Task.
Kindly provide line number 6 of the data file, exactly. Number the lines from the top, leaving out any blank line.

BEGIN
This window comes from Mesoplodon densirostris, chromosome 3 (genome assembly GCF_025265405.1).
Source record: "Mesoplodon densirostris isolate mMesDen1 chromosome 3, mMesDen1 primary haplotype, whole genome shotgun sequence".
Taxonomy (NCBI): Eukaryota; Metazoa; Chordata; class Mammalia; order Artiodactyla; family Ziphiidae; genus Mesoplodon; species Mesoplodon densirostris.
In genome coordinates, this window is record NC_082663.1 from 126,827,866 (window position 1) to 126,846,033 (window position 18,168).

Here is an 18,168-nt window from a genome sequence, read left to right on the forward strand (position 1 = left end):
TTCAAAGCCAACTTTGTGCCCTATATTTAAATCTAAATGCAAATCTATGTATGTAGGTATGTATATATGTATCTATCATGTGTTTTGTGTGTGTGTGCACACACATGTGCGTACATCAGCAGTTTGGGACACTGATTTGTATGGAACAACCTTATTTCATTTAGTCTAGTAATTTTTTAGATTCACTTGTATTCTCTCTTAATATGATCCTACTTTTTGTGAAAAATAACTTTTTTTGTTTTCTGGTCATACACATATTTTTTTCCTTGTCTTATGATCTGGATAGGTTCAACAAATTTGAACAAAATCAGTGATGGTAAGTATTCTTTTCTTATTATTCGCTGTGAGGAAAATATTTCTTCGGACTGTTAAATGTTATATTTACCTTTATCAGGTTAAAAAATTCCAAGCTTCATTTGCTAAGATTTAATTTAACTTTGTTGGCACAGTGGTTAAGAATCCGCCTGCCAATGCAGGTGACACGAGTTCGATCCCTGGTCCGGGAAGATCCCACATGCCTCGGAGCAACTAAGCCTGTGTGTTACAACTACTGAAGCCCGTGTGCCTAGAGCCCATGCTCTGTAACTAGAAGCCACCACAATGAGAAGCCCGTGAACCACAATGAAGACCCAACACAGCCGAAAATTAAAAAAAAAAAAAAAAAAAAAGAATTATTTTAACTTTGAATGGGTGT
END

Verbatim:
TTCAAAGCCAACTTTGTGCCCTATATTTAAATCTAAATGCAAATCTATGTATGTAGGTATGTATATATGTATCTATCATGTGTTTTGTGTGTGTGTGCACACACATGTGCGTACATCAGCAGTTTGGGACACTGATTTGTATGGAACAACCTTATTTCATTTAGTCTAGTAATTTTTTAGATTCACTTGTATTCTCTCTTAATATGATCCTACTTTTTGTGAAAAATAACTTTTTTTGTTTTCTGGTCATACACATATTTTTTTCCTTGTCTTATGATCTGGATAGGTTCAACAAATTTGAACAAAATCAGTGATGGTAAGTATTCTTTTCTTATTATTCGCTGTGAGGAAAATATTTCTTCGGACTGTTAAATGTTATATTTACCTTTATCAGGTTAAAAAATTCCAAGCTTCATTTGCTAAGATTTAATTTAACTTTGTTGGCACAGTGGTTAAGAATCCGCCTGCCAATGCAGGTGACACGAGTTCGATCCCTGGTCCGGGAAGATCCCACATGCCTCGGAGCAACTAAGCCTGTGTGTTACAACTACTGAAGCCCGTGTGCCTAGAGCCCATGCTCTGTAACTAGAAGCCACCACAATGAGAAGCCCGTGAACCACAATGAAGACCCAACACAGCCGAAAATTAAAAAAAAAAAAAAAAAAAAAGAATTATTTTAACTTTGAATGGGTGT